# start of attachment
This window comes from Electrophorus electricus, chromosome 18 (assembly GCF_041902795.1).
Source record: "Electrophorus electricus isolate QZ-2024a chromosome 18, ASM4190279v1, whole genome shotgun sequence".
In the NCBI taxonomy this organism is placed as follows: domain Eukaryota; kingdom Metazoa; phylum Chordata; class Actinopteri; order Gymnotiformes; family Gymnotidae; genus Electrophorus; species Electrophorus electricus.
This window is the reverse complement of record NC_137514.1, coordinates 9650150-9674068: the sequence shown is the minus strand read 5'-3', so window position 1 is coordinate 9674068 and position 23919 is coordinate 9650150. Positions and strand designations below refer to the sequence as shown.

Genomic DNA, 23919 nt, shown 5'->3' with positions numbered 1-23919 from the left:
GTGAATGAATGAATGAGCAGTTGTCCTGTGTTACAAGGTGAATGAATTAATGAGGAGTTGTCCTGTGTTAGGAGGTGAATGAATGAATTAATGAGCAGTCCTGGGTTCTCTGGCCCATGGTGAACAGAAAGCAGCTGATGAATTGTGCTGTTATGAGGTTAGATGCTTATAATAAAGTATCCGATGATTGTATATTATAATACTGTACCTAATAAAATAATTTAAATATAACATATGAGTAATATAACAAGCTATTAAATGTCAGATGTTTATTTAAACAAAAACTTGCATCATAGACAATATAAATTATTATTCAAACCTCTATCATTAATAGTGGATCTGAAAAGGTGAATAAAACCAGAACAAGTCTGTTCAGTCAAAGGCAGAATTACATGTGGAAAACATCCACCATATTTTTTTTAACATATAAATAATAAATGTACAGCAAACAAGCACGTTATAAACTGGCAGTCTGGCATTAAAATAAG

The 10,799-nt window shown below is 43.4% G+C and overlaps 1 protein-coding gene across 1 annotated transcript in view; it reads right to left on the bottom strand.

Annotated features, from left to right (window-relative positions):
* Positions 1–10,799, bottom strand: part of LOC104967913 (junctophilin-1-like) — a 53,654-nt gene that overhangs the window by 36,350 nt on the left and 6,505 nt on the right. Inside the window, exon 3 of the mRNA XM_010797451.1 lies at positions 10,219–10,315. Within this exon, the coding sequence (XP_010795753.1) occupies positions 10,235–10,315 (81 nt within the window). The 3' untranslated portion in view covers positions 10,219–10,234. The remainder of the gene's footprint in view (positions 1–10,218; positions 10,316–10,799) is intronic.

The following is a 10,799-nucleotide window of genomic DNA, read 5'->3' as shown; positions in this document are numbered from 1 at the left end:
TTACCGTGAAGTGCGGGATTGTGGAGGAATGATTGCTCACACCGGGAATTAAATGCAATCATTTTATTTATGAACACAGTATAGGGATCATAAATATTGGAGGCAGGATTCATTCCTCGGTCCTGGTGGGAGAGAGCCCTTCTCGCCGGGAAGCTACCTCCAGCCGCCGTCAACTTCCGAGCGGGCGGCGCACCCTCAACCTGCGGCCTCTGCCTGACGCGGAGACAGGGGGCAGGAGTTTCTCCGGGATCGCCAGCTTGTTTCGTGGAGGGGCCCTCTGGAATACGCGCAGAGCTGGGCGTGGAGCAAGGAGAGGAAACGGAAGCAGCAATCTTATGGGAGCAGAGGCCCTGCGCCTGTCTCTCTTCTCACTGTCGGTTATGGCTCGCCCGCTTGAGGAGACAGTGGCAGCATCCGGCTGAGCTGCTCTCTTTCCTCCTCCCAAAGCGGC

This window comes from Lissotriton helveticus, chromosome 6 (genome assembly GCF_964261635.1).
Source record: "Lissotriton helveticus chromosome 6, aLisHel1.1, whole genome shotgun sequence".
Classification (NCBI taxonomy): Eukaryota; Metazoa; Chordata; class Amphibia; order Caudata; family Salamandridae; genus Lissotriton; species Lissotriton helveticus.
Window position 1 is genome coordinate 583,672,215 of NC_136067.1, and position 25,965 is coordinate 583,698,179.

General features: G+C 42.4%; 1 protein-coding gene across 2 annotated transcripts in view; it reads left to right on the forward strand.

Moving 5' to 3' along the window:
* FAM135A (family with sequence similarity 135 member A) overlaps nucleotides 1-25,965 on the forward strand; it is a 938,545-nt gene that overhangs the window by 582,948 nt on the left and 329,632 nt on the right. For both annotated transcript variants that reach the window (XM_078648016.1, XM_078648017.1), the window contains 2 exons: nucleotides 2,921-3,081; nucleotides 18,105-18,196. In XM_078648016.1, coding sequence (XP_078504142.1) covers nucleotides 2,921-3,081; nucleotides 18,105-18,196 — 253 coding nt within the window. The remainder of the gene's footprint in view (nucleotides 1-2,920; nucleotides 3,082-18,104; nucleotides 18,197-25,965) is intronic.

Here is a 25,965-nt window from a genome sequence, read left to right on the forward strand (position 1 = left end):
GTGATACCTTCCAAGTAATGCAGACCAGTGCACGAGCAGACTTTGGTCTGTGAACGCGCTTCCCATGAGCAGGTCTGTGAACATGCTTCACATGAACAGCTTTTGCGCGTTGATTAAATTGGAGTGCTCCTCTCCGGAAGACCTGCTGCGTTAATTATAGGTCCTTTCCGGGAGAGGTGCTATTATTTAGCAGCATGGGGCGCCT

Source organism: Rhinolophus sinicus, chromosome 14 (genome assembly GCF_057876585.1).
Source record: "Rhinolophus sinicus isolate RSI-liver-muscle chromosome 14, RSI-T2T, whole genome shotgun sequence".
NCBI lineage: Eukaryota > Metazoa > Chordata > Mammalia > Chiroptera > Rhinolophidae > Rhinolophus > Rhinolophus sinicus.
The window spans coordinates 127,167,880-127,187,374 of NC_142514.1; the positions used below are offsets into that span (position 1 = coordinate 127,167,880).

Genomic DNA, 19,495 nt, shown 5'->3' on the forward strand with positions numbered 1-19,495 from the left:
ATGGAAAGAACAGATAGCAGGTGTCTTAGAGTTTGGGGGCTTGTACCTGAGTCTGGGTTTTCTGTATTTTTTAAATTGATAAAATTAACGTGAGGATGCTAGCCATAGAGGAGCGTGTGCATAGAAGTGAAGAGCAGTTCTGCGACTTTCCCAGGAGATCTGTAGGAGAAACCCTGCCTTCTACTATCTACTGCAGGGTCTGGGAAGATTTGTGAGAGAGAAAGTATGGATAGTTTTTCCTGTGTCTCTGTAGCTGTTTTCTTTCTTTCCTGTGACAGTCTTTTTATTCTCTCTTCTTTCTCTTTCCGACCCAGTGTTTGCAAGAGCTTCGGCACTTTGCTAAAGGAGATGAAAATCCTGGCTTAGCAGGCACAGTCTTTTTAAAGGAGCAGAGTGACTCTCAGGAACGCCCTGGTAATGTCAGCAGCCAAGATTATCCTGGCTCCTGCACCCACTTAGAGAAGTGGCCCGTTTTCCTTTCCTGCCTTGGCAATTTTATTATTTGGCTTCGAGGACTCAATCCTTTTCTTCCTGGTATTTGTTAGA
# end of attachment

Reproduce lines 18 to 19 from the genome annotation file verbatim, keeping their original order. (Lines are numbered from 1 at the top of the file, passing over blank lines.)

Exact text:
* FAM135A (family with sequence similarity 135 member A) overlaps nucleotides 1-25,965 on the forward strand; it is a 938,545-nt gene that overhangs the window by 582,948 nt on the left and 329,632 nt on the right. For both annotated transcript variants that reach the window (XM_078648016.1, XM_078648017.1), the window contains 2 exons: nucleotides 2,921-3,081; nucleotides 18,105-18,196. In XM_078648016.1, coding sequence (XP_078504142.1) covers nucleotides 2,921-3,081; nucleotides 18,105-18,196 — 253 coding nt within the window. The remainder of the gene's footprint in view (nucleotides 1-2,920; nucleotides 3,082-18,104; nucleotides 18,197-25,965) is intronic.

Here is a 25,965-nt window from a genome sequence, read left to right on the forward strand (position 1 = left end):